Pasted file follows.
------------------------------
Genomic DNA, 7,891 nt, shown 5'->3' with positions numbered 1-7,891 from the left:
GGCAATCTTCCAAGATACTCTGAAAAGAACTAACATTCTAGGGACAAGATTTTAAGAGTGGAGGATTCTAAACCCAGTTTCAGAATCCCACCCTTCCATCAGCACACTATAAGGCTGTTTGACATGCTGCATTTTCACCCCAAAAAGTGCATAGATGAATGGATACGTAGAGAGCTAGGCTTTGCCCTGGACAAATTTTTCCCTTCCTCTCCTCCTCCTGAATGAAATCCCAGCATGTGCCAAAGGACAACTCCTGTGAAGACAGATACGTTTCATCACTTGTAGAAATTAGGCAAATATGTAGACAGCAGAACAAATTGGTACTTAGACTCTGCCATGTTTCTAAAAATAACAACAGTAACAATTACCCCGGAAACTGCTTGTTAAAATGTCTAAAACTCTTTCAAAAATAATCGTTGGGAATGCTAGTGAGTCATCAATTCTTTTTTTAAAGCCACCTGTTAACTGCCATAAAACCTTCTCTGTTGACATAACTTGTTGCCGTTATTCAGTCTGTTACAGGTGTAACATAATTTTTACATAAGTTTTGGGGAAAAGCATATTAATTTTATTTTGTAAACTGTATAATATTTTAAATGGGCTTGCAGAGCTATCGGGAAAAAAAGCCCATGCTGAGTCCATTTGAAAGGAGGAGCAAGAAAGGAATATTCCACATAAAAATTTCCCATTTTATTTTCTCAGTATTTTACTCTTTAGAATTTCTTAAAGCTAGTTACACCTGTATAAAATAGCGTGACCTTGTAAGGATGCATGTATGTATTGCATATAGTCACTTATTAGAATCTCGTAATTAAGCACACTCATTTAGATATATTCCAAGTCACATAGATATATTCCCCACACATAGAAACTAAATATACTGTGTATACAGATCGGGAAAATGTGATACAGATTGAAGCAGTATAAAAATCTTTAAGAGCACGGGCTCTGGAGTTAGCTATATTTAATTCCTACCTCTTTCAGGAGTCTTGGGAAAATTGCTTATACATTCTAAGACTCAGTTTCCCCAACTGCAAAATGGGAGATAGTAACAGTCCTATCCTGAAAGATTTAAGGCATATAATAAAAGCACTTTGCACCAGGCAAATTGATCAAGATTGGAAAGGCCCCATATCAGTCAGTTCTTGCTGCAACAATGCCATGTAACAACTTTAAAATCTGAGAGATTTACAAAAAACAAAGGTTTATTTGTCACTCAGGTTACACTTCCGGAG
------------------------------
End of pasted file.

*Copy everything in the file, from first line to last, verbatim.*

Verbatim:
Genomic DNA, 7,891 nt, shown 5'->3' with positions numbered 1-7,891 from the left:
GGCAATCTTCCAAGATACTCTGAAAAGAACTAACATTCTAGGGACAAGATTTTAAGAGTGGAGGATTCTAAACCCAGTTTCAGAATCCCACCCTTCCATCAGCACACTATAAGGCTGTTTGACATGCTGCATTTTCACCCCAAAAAGTGCATAGATGAATGGATACGTAGAGAGCTAGGCTTTGCCCTGGACAAATTTTTCCCTTCCTCTCCTCCTCCTGAATGAAATCCCAGCATGTGCCAAAGGACAACTCCTGTGAAGACAGATACGTTTCATCACTTGTAGAAATTAGGCAAATATGTAGACAGCAGAACAAATTGGTACTTAGACTCTGCCATGTTTCTAAAAATAACAACAGTAACAATTACCCCGGAAACTGCTTGTTAAAATGTCTAAAACTCTTTCAAAAATAATCGTTGGGAATGCTAGTGAGTCATCAATTCTTTTTTTAAAGCCACCTGTTAACTGCCATAAAACCTTCTCTGTTGACATAACTTGTTGCCGTTATTCAGTCTGTTACAGGTGTAACATAATTTTTACATAAGTTTTGGGGAAAAGCATATTAATTTTATTTTGTAAACTGTATAATATTTTAAATGGGCTTGCAGAGCTATCGGGAAAAAAAGCCCATGCTGAGTCCATTTGAAAGGAGGAGCAAGAAAGGAATATTCCACATAAAAATTTCCCATTTTATTTTCTCAGTATTTTACTCTTTAGAATTTCTTAAAGCTAGTTACACCTGTATAAAATAGCGTGACCTTGTAAGGATGCATGTATGTATTGCATATAGTCACTTATTAGAATCTCGTAATTAAGCACACTCATTTAGATATATTCCAAGTCACATAGATATATTCCCCACACATAGAAACTAAATATACTGTGTATACAGATCGGGAAAATGTGATACAGATTGAAGCAGTATAAAAATCTTTAAGAGCACGGGCTCTGGAGTTAGCTATATTTAATTCCTACCTCTTTCAGGAGTCTTGGGAAAATTGCTTATACATTCTAAGACTCAGTTTCCCCAACTGCAAAATGGGAGATAGTAACAGTCCTATCCTGAAAGATTTAAGGCATATAATAAAAGCACTTTGCACCAGGCAAATTGATCAAGATTGGAAAGGCCCCATATCAGTCAGTTCTTGCTGCAACAATGCCATGTAACAACTTTAAAATCTGAGAGATTTACAAAAAACAAAGGTTTATTTGTCACTCAGGTTACACTTCCGGAG